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Yesterday, @Rand al'Thor posted a question observing that the image accompanying the newly released Code of Conduct, seemed to be slanted in favor of Stack Overflow (SO).

As the OP is not a member of SO but participates in several sites unrelated to computer programming, they felt somewhat alienated “…was immediately put off by a giant picture of the SO logo…”

enter image description here

[bolding theirs]

Rand al'Thor: Please can this be changed so it feels more inclusive of the rest of the network? Of course you don't want to design a special image for every single site, but how about no image at all?

I posted an answer, but it soon dawned on me that if anyone might be alienated by the cartoon, which is representing equality and inclusiveness, it would be someone whose skin color was not white.

Me: I can tell you what is missing from the image. A couple of black/brown faces, or at the very least some dark-haired people

The observation attracted a number of detractors, so the OP asked that I open a new meta question about this issue, which was fine by me. The last line in my answer has since been deleted, but I have reposted it above.

At first glance, the figures appear to have the same skin and hair color. Looking more closely, you'll notice that the thin outlines are in different shades of brown and yellow, however, the area inside those lines are left blank. Basically, the figures appear to be Caucasian and either blond or white-haired (but not everyone agrees).

So here is the new meta post. I think it's worthy of attention and some serious discussion.

To save time, here's a short list of the most significant comments:

  • To be honest adding black faces/hair into the mix wouldn't mix well with the design. It's meant to be simplistic with a lack of block colour. The approach they've used (different coloured outlines) seems to be a good way to go […] if they made all the skin dark they'd probably have to block colour the clothes, hair and objects to stay with the theme

  • How do you infer that from the image? As far as I can see the outlines all have different (nonsensical) colors and the inside of the humans is empty? Is there something in there that indicates caucasian? Because I can't see it. Looks like some cartoon freeform human drawing akin to the nonspecificity used by cartoons like The Simpsons to me. I'm honestly having trouble reading any form of representation (caucasian or otherwise) into the varied colors of a wireframe cartoon that doesn't detail enough to even be able to ascribe ethnicity of any of the figures.[…]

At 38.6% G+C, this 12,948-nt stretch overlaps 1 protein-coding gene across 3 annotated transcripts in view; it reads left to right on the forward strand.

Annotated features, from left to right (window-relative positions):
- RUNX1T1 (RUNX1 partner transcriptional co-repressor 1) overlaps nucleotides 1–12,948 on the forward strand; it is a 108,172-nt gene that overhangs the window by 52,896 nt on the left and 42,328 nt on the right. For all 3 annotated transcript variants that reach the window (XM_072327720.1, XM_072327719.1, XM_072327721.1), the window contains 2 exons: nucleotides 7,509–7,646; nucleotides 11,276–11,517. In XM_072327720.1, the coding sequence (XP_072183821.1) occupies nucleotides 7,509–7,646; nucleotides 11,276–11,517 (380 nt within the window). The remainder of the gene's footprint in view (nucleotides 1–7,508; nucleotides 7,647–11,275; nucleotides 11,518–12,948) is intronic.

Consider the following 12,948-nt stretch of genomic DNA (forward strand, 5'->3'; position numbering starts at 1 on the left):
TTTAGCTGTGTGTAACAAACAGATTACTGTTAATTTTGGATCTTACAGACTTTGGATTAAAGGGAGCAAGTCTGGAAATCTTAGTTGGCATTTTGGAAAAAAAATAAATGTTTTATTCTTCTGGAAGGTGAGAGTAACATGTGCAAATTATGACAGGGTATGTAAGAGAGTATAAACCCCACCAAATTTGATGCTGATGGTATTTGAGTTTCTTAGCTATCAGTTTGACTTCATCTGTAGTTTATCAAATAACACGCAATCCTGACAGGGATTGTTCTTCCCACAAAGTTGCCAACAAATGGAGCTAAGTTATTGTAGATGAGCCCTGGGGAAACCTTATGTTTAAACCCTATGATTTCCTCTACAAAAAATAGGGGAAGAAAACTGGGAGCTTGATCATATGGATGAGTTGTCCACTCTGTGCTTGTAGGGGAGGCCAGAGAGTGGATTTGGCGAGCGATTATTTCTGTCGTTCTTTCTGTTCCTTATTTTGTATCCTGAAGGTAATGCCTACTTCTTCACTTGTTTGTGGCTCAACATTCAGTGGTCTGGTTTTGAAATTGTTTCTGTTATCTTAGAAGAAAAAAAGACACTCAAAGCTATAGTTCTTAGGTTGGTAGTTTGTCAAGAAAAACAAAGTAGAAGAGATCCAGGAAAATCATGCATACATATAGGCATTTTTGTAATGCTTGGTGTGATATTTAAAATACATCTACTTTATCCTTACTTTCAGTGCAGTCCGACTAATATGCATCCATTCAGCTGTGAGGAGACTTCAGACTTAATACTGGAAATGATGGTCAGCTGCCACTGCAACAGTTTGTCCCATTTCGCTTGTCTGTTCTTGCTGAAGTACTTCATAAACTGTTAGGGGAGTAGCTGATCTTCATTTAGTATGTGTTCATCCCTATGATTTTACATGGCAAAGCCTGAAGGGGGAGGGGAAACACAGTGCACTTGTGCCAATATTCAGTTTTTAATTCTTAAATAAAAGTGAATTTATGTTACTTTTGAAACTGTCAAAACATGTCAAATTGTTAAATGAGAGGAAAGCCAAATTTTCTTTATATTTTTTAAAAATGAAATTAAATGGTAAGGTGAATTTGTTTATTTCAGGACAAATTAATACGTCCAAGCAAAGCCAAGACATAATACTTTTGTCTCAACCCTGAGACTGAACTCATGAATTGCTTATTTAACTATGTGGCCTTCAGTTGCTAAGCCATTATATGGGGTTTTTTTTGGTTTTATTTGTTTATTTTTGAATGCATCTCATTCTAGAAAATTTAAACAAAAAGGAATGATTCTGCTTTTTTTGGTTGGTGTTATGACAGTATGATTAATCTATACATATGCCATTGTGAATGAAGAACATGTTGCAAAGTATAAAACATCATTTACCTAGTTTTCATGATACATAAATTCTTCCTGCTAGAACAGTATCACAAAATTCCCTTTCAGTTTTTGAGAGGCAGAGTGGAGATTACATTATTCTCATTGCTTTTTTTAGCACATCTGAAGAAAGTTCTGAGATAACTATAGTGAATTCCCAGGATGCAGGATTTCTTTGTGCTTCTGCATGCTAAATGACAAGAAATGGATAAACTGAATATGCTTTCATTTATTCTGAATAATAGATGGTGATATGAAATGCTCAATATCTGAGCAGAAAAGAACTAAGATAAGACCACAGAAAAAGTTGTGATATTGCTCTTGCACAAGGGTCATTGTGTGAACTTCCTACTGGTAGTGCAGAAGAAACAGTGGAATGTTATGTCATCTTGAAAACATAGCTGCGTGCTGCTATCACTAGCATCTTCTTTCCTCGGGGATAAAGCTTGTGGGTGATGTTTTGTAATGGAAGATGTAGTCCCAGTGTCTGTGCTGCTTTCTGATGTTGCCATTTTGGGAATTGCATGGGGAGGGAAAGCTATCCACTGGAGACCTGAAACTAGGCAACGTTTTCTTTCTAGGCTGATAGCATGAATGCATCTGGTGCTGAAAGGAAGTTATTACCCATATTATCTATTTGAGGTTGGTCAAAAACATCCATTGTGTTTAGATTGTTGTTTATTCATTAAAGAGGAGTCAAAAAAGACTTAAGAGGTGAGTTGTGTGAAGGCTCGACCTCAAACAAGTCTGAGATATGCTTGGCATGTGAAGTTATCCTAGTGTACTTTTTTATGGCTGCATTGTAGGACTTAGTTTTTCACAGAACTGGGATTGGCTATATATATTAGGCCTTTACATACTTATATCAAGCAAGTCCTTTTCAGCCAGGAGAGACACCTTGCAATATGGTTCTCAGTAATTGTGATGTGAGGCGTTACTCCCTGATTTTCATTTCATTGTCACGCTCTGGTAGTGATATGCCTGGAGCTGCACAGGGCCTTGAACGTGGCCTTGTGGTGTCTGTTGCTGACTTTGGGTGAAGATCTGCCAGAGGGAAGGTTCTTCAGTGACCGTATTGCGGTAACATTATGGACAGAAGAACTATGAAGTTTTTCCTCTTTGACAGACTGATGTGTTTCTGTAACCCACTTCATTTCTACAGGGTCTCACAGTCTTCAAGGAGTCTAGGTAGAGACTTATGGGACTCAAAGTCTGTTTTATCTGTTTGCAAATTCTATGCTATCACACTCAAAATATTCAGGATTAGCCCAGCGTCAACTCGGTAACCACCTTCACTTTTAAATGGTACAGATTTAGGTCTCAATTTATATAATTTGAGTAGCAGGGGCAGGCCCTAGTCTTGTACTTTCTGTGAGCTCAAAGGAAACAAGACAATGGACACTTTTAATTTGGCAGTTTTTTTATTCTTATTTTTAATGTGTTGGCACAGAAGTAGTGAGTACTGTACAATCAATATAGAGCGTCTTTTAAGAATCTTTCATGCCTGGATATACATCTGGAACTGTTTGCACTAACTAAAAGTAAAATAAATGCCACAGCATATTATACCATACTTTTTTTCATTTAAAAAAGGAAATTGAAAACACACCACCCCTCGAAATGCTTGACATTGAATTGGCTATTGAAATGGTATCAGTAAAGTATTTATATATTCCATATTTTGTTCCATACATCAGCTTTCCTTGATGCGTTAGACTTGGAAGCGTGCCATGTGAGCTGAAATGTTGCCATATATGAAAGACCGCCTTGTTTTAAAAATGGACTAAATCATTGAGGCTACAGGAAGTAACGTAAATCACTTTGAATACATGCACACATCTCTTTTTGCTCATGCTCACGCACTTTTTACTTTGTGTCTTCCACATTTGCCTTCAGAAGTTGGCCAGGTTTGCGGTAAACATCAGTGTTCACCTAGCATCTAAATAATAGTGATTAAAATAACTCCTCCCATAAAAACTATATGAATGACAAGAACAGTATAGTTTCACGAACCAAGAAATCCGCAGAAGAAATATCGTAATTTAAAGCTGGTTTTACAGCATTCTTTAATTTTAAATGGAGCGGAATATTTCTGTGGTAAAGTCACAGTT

• though looking at the hairstyles in the image above, it does seem to indicate everyone there is Caucasian


  1. Is the image above inclusive of ethnicities?
  2. Does it matter? It's just a drawing, will anyone notice or even care?
  3. The majority of the world population, and computer engineers, developers, etc. are not Caucasian (the US is currently fourth), are they accurately represented in the image?
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    +1 I'd sure like to see some more diverse depiction of people in that image, including some visible POC depiction. – doppelgreener Aug 9 '18 at 9:27
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    It definitely needs moar flowers ... – rene Aug 9 '18 at 9:48
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    I love how the logo doesn't depict any smartphone, which is appropriate considering SO's stepmotherly treatment to the mobile site (and by extension, to the users from developing countries). Long story short, SO is pretty much a US centric company. Feature requests are addressed in terms of how they affect the US users, for example. I wrote about this in an email to Tim Post and also in the moderator feedback. Would be interesting to see how they respond. – Masked Man Aug 9 '18 at 9:50